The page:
Canadian Fedwatch! News Across the Nation


Last week in Alberta, the Advanced Education Minister, David Hancock, announced ( that the provincial government would be investing 29 million dollars into Red Deer College to expand its facilities for trades training. At about the same time, another 8 million dollars were announced ( to go to Lakeland College for various building projects, with 5 million alone being used to expand the campus by 3500 square meters–with an additional 2 million having to be provided by the community.

Going by that calculation, we can see that the cost of expanding for Lakeland college is nearly $2,000 per square meter. By that measure, my study space should qualify for infrastructure funding of about $3,000 dollars, or, in essence, a free full-course load for the year.

So maybe it’s time for us to start asking the government, where is our infrastructure funding? When AU adds students it does so with almost zero building costs. If the Alberta Government is such a big fan of cost-effectiveness, that 37 million dollars just donated would be much better spent at Athabasca University.

Coincidentally, that amount would entirely pay for the total tuition provided by students, both graduate and undergraduate, to AU last year, with a little bit left over. That’s 35,000 students that could have had free education last year. How many years do you think it will be before the expanded facilities at Red Deer and Lakeland manage to process 35,000 students [Editors note: AU has by far the largest student body of any University or college in Alberta – more than 12,000 more than the University of Alberta]? And that’s with both the students and the government having to pay additional funding every year as they normally do.

Free education can be a reality. We just need the governmental will behind it.


Also last week, the Alberta government approved ( a loan request of the Board of Governors of Grant Macewan College for nearly six million dollars. I’m not sure I understand how, when amounts of nearly five times that are being given to Red Deer College, the provinces newest degree provider has to go beg for money. Sometimes I wonder if the current government simply feels a degree is not as useful as a trade skill.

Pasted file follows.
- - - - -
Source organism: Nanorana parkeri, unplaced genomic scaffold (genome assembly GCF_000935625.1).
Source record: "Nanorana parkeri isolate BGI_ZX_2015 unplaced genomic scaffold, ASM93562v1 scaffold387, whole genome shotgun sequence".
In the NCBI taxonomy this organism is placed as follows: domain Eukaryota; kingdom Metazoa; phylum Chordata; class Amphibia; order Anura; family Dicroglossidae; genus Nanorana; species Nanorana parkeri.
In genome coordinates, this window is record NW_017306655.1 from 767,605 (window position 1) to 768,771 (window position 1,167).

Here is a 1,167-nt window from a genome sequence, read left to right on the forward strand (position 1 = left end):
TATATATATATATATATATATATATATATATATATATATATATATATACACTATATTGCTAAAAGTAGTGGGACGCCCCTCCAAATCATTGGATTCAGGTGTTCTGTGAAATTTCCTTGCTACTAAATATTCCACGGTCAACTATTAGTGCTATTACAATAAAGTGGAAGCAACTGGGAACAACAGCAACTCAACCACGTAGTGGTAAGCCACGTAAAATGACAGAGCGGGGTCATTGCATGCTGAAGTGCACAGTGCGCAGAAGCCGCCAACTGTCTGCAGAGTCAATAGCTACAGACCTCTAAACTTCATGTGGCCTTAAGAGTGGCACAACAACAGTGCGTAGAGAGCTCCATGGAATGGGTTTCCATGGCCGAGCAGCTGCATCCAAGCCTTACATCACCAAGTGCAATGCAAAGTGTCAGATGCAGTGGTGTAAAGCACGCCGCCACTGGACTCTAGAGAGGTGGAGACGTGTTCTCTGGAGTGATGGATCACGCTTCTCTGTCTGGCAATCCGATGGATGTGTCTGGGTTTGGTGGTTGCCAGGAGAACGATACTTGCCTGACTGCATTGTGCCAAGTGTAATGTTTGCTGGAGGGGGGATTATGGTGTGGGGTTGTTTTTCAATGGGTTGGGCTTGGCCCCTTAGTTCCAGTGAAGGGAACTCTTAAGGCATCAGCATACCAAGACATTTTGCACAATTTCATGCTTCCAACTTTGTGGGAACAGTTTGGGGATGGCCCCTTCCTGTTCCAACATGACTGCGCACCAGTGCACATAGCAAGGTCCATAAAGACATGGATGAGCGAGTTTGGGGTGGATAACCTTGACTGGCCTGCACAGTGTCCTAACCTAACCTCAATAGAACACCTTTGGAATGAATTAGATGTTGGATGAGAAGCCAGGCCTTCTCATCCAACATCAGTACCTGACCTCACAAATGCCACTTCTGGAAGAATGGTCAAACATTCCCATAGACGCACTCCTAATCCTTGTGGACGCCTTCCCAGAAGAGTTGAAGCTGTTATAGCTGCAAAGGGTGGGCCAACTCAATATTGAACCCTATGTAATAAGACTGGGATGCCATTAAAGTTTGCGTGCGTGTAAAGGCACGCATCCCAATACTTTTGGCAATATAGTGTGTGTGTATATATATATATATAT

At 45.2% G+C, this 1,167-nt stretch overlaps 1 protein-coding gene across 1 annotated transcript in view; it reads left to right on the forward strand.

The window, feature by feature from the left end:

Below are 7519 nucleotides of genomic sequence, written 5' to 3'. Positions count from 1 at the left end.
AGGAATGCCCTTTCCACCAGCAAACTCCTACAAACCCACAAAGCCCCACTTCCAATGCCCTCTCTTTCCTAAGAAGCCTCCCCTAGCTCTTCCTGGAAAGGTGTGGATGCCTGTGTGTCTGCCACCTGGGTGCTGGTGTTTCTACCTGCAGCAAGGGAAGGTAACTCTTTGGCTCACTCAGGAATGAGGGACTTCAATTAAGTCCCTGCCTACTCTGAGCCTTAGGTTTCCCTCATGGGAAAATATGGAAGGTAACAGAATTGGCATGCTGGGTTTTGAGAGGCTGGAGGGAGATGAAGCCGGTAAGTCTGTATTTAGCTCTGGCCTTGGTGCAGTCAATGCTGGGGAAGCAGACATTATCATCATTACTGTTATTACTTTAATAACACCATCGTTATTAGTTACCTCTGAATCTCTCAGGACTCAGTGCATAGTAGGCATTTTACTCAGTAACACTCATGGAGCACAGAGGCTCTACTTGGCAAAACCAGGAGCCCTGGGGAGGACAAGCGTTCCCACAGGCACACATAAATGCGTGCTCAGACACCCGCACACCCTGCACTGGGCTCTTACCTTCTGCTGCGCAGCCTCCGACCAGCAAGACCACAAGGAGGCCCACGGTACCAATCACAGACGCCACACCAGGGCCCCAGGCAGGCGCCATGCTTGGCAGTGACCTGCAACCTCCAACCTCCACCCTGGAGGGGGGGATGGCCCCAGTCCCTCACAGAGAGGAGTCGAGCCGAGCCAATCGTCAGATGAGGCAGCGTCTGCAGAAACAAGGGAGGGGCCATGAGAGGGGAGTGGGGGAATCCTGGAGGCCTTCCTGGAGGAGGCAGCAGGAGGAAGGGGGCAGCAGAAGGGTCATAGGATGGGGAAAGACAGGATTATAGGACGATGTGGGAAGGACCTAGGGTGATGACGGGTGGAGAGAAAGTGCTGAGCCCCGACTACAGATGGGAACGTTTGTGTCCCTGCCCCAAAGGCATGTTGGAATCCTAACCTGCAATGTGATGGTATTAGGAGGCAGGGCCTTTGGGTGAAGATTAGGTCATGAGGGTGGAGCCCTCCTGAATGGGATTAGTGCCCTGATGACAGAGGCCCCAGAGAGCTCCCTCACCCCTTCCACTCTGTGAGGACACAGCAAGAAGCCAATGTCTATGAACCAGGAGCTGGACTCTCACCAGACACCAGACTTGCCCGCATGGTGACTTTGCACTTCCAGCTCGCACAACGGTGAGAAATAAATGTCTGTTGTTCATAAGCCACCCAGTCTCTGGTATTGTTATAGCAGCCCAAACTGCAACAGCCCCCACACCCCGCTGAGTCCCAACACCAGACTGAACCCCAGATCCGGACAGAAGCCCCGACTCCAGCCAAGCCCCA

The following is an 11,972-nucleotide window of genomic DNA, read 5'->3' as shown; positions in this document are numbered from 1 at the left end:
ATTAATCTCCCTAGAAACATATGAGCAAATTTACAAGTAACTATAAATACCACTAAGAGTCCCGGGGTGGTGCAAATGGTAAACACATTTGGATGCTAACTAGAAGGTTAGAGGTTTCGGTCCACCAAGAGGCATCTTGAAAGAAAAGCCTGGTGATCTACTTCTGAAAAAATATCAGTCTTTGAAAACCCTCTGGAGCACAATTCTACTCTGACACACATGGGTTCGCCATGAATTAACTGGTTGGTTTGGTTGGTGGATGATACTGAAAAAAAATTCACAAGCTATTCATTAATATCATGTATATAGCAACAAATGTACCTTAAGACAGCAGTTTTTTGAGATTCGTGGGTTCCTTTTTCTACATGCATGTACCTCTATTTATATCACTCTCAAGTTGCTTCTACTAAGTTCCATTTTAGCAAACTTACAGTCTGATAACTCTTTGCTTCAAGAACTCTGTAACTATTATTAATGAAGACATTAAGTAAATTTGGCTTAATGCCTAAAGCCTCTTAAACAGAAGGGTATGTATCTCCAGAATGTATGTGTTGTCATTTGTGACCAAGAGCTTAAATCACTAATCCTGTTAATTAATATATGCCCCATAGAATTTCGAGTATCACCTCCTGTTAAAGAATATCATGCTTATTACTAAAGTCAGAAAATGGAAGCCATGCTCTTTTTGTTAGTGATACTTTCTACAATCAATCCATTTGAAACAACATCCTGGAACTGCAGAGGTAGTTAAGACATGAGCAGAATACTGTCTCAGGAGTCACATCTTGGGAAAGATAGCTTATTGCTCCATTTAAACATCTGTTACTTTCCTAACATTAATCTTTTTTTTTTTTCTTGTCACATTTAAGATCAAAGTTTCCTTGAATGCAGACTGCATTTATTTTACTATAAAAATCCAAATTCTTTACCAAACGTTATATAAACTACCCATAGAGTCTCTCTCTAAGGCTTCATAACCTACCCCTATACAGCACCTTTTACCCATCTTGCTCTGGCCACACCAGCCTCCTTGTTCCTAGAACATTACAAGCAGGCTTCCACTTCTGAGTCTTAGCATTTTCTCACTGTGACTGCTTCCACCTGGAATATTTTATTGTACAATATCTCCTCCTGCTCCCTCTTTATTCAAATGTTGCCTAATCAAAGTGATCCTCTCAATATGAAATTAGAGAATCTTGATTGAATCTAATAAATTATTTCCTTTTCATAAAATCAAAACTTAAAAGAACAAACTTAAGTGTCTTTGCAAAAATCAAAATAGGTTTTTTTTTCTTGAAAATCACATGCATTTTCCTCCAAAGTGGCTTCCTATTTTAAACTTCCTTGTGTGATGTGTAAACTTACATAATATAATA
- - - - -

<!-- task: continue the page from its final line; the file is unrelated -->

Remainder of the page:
Unfortunately, Statistics Canada has shown ( that the number one method that entrepreneurs fund their business is from personal savings and credit. They have also shown ( that the people who are most likely to have significant personal savings and credit, due to higher earnings, are degree holders. Put these two simple facts together and you understand that the chance of somebody being able to start their own business has a direct correlation to whether they have a degree or not.

So what do starting your own businesses have to do with trade skills? Typically, those who start businesses are those who hire people with trade skills. In other words, supporting the development of trade skills without supporting similar increases in the number of degrees is in many ways putting the cart before the horse.

However, perhaps there is hope. Since the government is still engaged in its “A Learning Alberta” project, the amounts going for trades might be just the first drops in what will become a sufficient flow of funding for degree education.


Just in case you think Alberta is the only province doing this kind of thing, Ontario also has just announced ( some significant funding increases. Like Alberta however, these increases are not going to provide Ontarians with an education; they’re just going to build better and larger buildings for those students who can already afford their education.

Like Alberta, this funding comes from money set aside for capital project funding. In Ontario’s case, that amount is 250 million dollars. If it seems like I’m in a rut with these things, it’s because the government is making that rut deeper every time they go ahead with projects like these. Do improvements and renovations for physical universities need to be done? Absolutely. Do they need more buildings to expand the campuses? Perhaps ten years ago they did, before distance education was a viable reality.

Today though, we have accreditation in two of the most highly advanced countries in the world. The argument that distance education is substandard no longer exists. The argument that centralized campuses are needed to foster the sharing and promotion of new knowledge went out when the internet came in. What ties us to this expensive model of centralized campuses having to have the physical room to house students is simply government short-sightedness.